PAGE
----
Finding dinosaur DNA is as unthinkable to an evolutionist as finding a flat earth would be to a geographer. Thus, a recent report of possible dinosaur DNA promises to meet resistance, even as similar past reports received.1 What is the best interpretation of all the relevant evidence?
Dinosaur soft tissue fossil experts observed that microstructures that look just like bone cells called osteocytes might contain original DNA. They verified the presence of original proteins, including collagen, and elastin in 2009.2 Now, some of the same researchers are revealing the results of further dinosaur cell exploration. They identified the vertebrate-specific proteins actin and PHEX, as well as DNA in the dinosaur cells. Their results appear in the journal Bone.3
The researchers applied two different DNA-sensitive stains to the osteocyte structures. The stains showed faint but visible DNA in a tight central location inside the long-dead cell remnant. This clearly corresponds to the remains of the cellular nucleus, although the study authors did not specify that.
The Bone study authors also applied an antibody that only binds to a DNA-packing protein called histone H4. It, too, bound to its target in the same central region within the dinosaur bone cell as the DNA showed. The stains and antibody did not bind other parts of the cell, nor the mineral matrix that originally surrounded the fossil.
The DNA is in exactly the right place to be dinosaur DNA, but without determining its sequence, it is difficult to be absolutely sure.
However, if it is dinosaur DNA—the most obvious explanation of the data—it cannot be millions of years old. This report was published on the heels of a separate study that determined the decay rate of DNA. It totally precludes the possibility that ancient DNA could last for a hundred thousand years at normal temperatures, much less millions of years.4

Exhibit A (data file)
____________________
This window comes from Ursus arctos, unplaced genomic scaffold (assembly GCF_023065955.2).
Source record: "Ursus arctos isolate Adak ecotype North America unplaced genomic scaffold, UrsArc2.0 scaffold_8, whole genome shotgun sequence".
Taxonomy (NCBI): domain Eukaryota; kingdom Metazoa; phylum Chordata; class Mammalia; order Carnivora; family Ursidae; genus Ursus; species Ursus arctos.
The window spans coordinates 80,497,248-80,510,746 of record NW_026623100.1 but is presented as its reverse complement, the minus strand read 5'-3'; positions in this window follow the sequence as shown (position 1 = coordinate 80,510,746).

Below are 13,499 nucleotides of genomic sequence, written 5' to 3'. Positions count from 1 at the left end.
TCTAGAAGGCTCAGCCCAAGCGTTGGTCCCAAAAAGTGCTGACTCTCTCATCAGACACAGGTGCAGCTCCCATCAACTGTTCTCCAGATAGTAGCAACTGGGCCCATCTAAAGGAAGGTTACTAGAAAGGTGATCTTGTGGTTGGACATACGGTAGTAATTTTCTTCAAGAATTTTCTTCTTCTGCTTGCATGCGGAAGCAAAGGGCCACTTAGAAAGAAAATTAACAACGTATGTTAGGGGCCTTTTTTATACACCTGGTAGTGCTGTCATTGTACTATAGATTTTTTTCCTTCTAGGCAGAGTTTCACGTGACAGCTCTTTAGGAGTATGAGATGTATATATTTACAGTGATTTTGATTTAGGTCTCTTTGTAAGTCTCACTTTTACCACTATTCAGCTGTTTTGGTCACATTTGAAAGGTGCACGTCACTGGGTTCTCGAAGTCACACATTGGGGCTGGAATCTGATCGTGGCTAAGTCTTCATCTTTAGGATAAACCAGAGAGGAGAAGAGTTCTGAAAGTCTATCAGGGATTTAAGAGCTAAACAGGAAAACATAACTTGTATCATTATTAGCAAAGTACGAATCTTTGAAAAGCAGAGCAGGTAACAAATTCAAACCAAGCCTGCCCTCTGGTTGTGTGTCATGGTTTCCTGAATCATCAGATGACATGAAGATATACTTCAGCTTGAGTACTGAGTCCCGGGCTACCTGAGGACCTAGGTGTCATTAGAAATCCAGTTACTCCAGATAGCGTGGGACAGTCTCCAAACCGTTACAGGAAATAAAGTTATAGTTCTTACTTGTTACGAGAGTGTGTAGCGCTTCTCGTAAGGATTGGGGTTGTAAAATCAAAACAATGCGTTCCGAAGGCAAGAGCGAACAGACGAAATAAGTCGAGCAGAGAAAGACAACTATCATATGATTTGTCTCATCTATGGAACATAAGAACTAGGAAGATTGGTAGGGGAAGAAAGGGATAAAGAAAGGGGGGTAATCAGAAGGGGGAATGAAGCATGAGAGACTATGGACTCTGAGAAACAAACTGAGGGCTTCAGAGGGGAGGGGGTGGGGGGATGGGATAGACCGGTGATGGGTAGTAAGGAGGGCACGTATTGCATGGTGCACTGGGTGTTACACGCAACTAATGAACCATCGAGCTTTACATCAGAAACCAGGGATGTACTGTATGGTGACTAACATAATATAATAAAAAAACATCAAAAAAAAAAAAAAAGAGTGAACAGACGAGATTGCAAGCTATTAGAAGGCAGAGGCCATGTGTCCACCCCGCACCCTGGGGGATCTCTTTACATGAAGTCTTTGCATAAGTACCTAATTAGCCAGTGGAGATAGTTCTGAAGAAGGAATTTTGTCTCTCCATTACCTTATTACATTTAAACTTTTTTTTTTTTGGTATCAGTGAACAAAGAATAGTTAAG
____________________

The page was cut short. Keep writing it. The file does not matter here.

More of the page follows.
If these fossils are really millions of years old, then they would not contain original cells, proteins, or DNA—but they do. However, if the world is only thousands of years old, and if the dinosaur remains were captured by water-borne sediments during Noah's flood only thousands of years ago, then dinosaur DNA in fossils would be possible.
- For example, see references in: Johnson, J. J. S., J. Tomkins, and B. Thomas. 2009. Dinosaur DNA Research: Is the tale wagging the evidence? Acts & Facts. 38 (10): 4-6.
- Schweitzer, M. H. et al. 2009. Biomolecular Characterization and Protein Sequences of the Campanian Hadrosaur B. canadensis. Science. 324 (5927): 626-631.
- Schweitzer, M. H. et al. Molecular analyses of dinosaur osteocytes support the presence of endogenous molecules. Bone. Published online before print, October 16, 2012.
- Allentoft, M. E. et al. The half-life of DNA in bone: measuring decay kinetics in 158 dated fossils. Proceedings of the Royal Society B. Published online before print, October 10, 2012.
* Mr. Thomas is Science Writer at the Institute for Creation Research.
Article posted on November 7, 2012.